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ACA March 2012 General Meeting Minutes

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ACA March 2012 General Meeting Minutes

  1. 1. ACA Monthly Meeting Wednesday, March 7, 2012 8:15-10:00am SSB Glenn Maloney Room 8:15 Breakfast and Social Time Sponsored by Cockrell School of Engineering 8:30 Cockrell School of Engineering Laura Wickspoke about thevideos she created to help convey routineadvising messages in a student-friendly way. The College has received positive feedback about the videos thus far. The first video Laura created is called Susie Q Drop Visits the SAO. It depicts a student arriving at their advising center and receiving information about Q dropping a course. http://www.youtube.com/watch?v=D_3OOtok2vQ Laura showed ACA a second video, Moments that Shaped the Cockrell School, which is shown during Freshmen Orientation. http://www.youtube.com/watch?v=djCTzvrHaaY 8:50 University Health Services and Counseling and Mental Health Services Overview Sherry Bell, Senior Program Coordinator for UHS, gave an overview of UHS and CMHS services. Meningitis Vaccinationupdate Any student entering a Texas institution of higher education this summer under the age of 30 must have proof they received the meningococcal vaccination (bacterial meningitis). Current UT students need to be aware of this new requirement if they plan on enrolling at a community college over the summer. UHS offers this vaccination and the appropriate documentation for verification. http://www.healthyhorns.utexas.edu/allergyimm.html University Health Services Overview http://healthyhorns.utexas.edu/ Overall,UHS averages 600,000 contacts with patients a year. UHS usesThe National College Health Assessment (http://www.achancha.org/) to better understand the issues students are facing and figure out how to besttailor UHS programs accordingly. The survey revealed that in the fall 2011, 15% of students reported having a negative academic impact (for example a lower grade in class or on a project/exam, Q drop or withdrawal) due to having a cold, flu or sore throat. UHS understands that healthy students will perform better academically, so they offer several programs to help students stay healthy.
  2. 2. For example, UHS offers Cold and Flu presentations during which they encourage students to engage in healthy habits.UHS is also undertaking a sleep campaign, because a large number of students reported that not getting enough sleep negatively affected their academic success. Research alsorevealed that 26% of the students who never used UHS were concerned about the quality of care provided. The students who did use their services, however, gave very positive reviews concerning quality of care. The same research showed that 7% of students had never heard of UHS, but that 24% would seek healthcare advice from a University staff member. Any enrolled UT student may use UHS, and they will receive more services than if they went to their family doctor. UHShas behavioral consultants who work with students who have psychological issues that manifest into physical symptoms. A student may seeone of these professionals first if they are reluctant to visit the counseling center. UHS offers a 24-hour Nurse line that students may access anytime, and walk-ins are available in their Urgent Care office. Physicians may be seen by appointment during regular business hours. Not all doctor visits are free; there is a $5.00 charge for regular consultations, but if the student needs more work to be done (like lab tests, x-rays, blood work, etc.), then they may accrue additional charges. Students should consider getting insurance to help them offset costs, because healthcare can become very expensive, especially if they are referred to an outside healthcare professional. UHS has a Health Promotion Resource Center where they offer classes, information and population-based initiatives. For example, they are launching a campaign encouraging students to eat breakfast, even if it’s “bar food,” like cereal bars. Counseling and Mental Health CenterOverview Sherry emphasized that CMHC is very accessible to students now. They offer short-term therapy sessions and many group counseling opportunities. They offer same-day appointments and 24-hour telephone counseling for those who are concerned about physically going to a counselor in the center. They offer couples therapy and psychiatric services as well. In crisis situations, call UTPD. If appropriate, staff are encouraged to walk to CMHC with a student in crisis. If you’re concerned about a student’s behavior, make sure to call BCAL (Behavior Concerns Advice Line). There are 150 people on the UHSstaff who maintain high standards of quality healthcare and they are accredited. Both faculty and staff may fill prescriptions with the UHS pharmacy as long as you carry BlueCross/Blue Shield insurance. 9:05 Office of the Student Ombuds Lauren Bloom, the Student Ombudsperson spoke about her office and the services offered. The University of Texas was one of the first campuses to house an Ombuds office (1968). Services are now offered to faculty, students and staff. They see people on walk-in basis, by appointment or over email. The staff prefers in person contact so that conversations are “off record.” It was emphasized that this is a very confidential, informal office where they do not request UT EIDs to assist people. Laura works part time, but she has many graduate students working with her who meet with students. They are neutral, empathetic and do not take sides. Their most frequent visits are from upper-class students with a grade dispute or a problem with a professor. http://www.utexas.edu/student/ombuds/formsandinfo.html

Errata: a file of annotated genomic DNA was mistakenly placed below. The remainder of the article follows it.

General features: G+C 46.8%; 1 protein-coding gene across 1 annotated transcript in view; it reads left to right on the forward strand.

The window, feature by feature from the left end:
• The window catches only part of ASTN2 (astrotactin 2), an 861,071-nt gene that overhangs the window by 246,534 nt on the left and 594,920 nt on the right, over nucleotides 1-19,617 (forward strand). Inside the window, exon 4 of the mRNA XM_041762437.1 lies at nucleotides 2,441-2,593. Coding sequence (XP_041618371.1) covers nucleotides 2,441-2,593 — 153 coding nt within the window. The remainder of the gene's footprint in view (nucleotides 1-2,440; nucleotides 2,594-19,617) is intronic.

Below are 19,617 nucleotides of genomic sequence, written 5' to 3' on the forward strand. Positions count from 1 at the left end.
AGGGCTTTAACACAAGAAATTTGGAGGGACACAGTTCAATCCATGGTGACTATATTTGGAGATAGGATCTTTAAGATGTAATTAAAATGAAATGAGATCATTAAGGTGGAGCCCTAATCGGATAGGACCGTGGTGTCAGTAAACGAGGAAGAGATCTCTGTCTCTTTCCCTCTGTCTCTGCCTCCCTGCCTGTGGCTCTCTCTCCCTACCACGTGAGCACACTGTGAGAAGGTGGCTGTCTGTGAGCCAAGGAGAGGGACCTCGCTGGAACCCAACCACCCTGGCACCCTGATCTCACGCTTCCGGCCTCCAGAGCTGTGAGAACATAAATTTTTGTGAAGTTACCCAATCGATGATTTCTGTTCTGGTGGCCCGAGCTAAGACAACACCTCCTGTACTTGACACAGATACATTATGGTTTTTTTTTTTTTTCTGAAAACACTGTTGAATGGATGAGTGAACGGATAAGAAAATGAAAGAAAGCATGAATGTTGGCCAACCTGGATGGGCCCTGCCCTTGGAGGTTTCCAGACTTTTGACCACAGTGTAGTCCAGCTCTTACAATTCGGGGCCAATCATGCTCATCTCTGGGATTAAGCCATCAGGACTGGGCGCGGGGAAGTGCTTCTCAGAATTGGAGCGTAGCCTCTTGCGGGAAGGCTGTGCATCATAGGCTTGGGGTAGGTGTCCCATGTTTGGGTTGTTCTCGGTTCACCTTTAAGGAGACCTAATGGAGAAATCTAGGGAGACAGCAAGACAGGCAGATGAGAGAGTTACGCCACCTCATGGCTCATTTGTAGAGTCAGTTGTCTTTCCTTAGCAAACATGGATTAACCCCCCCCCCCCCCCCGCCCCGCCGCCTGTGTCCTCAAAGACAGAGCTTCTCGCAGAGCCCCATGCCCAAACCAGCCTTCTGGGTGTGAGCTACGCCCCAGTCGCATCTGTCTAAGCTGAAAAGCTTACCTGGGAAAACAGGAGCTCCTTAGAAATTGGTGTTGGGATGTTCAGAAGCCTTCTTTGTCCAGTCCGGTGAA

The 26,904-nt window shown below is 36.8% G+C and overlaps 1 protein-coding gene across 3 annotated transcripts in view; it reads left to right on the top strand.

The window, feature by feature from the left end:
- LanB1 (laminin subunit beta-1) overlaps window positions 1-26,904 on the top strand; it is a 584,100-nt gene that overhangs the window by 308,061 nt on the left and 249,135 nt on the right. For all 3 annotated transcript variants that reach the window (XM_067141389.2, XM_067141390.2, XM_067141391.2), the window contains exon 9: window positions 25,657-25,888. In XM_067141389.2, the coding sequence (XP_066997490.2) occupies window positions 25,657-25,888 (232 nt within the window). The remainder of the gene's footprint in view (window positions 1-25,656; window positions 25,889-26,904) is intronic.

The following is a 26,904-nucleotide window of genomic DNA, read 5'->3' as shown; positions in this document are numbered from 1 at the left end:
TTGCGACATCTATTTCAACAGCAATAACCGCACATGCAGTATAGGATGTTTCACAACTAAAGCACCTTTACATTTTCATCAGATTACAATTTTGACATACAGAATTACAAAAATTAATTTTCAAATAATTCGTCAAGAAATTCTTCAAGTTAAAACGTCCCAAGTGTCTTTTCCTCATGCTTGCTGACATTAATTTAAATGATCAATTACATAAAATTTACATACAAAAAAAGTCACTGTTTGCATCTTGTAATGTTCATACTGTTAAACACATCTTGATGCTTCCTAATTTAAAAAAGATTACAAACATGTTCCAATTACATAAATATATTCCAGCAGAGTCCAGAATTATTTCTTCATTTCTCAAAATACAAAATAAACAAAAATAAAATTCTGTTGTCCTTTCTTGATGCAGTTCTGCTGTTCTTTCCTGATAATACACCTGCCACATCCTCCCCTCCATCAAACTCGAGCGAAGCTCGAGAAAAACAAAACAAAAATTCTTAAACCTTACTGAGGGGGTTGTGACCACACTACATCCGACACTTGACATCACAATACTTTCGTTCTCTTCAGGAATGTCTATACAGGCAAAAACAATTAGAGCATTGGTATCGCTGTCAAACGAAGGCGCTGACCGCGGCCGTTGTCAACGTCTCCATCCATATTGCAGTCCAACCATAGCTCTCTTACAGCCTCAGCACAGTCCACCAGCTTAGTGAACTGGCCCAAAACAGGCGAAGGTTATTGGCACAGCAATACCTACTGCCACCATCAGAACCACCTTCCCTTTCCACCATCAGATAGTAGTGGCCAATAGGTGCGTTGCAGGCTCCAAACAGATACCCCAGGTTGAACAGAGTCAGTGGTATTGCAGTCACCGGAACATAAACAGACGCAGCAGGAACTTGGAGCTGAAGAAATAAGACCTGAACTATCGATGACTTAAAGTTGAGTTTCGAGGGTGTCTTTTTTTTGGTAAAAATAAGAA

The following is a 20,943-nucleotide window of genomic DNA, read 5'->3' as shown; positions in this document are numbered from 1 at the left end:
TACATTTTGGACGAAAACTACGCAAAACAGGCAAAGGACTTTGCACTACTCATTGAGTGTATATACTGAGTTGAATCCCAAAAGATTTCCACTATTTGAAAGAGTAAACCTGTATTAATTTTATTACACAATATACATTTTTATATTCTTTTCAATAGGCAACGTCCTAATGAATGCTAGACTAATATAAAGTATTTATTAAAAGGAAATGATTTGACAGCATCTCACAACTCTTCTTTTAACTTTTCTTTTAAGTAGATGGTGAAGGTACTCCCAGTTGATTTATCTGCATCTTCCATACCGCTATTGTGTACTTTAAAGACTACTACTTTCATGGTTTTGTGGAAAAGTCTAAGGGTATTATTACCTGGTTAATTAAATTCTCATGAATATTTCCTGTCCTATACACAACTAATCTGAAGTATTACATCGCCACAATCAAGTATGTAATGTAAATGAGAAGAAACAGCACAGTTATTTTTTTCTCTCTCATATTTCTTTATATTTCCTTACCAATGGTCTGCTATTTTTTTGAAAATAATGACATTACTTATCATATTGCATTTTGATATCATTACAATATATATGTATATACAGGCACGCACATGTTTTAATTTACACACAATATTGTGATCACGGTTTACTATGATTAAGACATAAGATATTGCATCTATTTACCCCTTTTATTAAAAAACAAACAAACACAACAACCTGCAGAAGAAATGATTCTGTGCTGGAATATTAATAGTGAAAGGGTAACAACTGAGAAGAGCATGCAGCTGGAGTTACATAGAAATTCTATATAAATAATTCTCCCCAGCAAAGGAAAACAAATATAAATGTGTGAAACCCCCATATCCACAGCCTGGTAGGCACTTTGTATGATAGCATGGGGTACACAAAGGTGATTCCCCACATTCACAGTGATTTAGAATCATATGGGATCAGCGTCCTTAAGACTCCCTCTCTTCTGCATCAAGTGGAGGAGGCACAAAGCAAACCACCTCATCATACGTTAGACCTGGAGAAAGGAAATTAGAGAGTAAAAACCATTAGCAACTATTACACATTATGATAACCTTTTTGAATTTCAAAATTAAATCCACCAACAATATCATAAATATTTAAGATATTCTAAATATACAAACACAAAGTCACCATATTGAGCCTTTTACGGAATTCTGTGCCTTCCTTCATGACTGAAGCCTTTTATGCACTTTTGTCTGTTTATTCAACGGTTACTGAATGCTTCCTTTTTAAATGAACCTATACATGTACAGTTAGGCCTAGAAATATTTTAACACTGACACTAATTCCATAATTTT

3. 3. 9:20 Services for Students with Disabilities (SSD) Kelli Bradley, a disabilities services coordinator for SSD, gave an overview on SSD policies and services. SSD provides accommodations and support for student with disabilities. There are a number of accommodations available depending on the student’s particular needs.SSD staff members consult with both faculty and staff regarding students’ accommodations. These accommodations are provided as a result of medical documentation (assessment) that meets federal guidelines, and not just a doctor’s note. Once the documentation has been provided, then professors must implement the accommodations that have been determined. Top 3 examples of accommodations: 1) Extended time on tests 2) Reduced distraction in environment 3) Copy of class notes. Students registered with SSDcan take a minimum of 6 hours and still be considered full time. If they apply for a course load reduction by the deadline, Q drops will not count toward the six limit. Many students in need of accommodations aren’t aware that SSD’s services apply to students with “invisible disabilities.” Priority registration can sometimes drive a reluctant student to receive services. Invisible disabilities are the most common on campus, whereas mobility and visual impairments are the lowest. Invisible disabilities would include ADHD, psychological disabilities and learning disabilities. It was noted that students who have been diagnosed with ADHD benefit by meeting with a peer coach in the Sanger Learning and Career Center by helping them stay on track. There is walk-in help for students who are seeking initial help in determining whether accommodations are necessary for college. Walk-ins are available 9-4 and a coordinator will answer general questions. The question was asked whether students should seek help from SLCC or SSD and it was emphasized that students with unidentified disabilities (only suspected) may have deeper issues that just time management, for example, and should first visit SSD. They will then refer them to appropriate offices as needed (they may refer to CMHC instead, depending on the issue). 9:50 R.O.A.D. update ROAD is a professional development resource for advisors on campus. Road co-chairs, Kristen Anton, Melva Harbin, reported what was reviewed during the brown bag for the Professional Development share. They are working on getting a NACADA Webinar over Legal Issues in Advising together for this semester. They are also planning on having a new advisor orientation this spring. Both announced they will be stepping down as co- chairs and invited new advisors to step into this leadership role. 9:55 Announcements On behalf of the Awards and Recognition Committee, Sarah McKay announced that they are currently accepting applications for staff and student scholarships. The application is due March 28th, 2012 at 5:00pm. http://www.utexas.edu/staff/aca/news/aca-scholarship-opportunities-staff-and-students-0 Spring Semester Highlights April 4 ACA Monthly Meeting (8:15-10:00am, Glenn Maloney Room) May 8 ACA Monthly Meeting (1:00-3:00pm, TBD) June 12 ACA Monthly Meeting (8:15-10:00am, TBD) July 19 ACA Monthly Meeting (8:15-10:00am, Stadium) ACA Argosy Blog http://theargosy.blogspot.com/ ACA Website http://www.utexas.edu/staff/aca/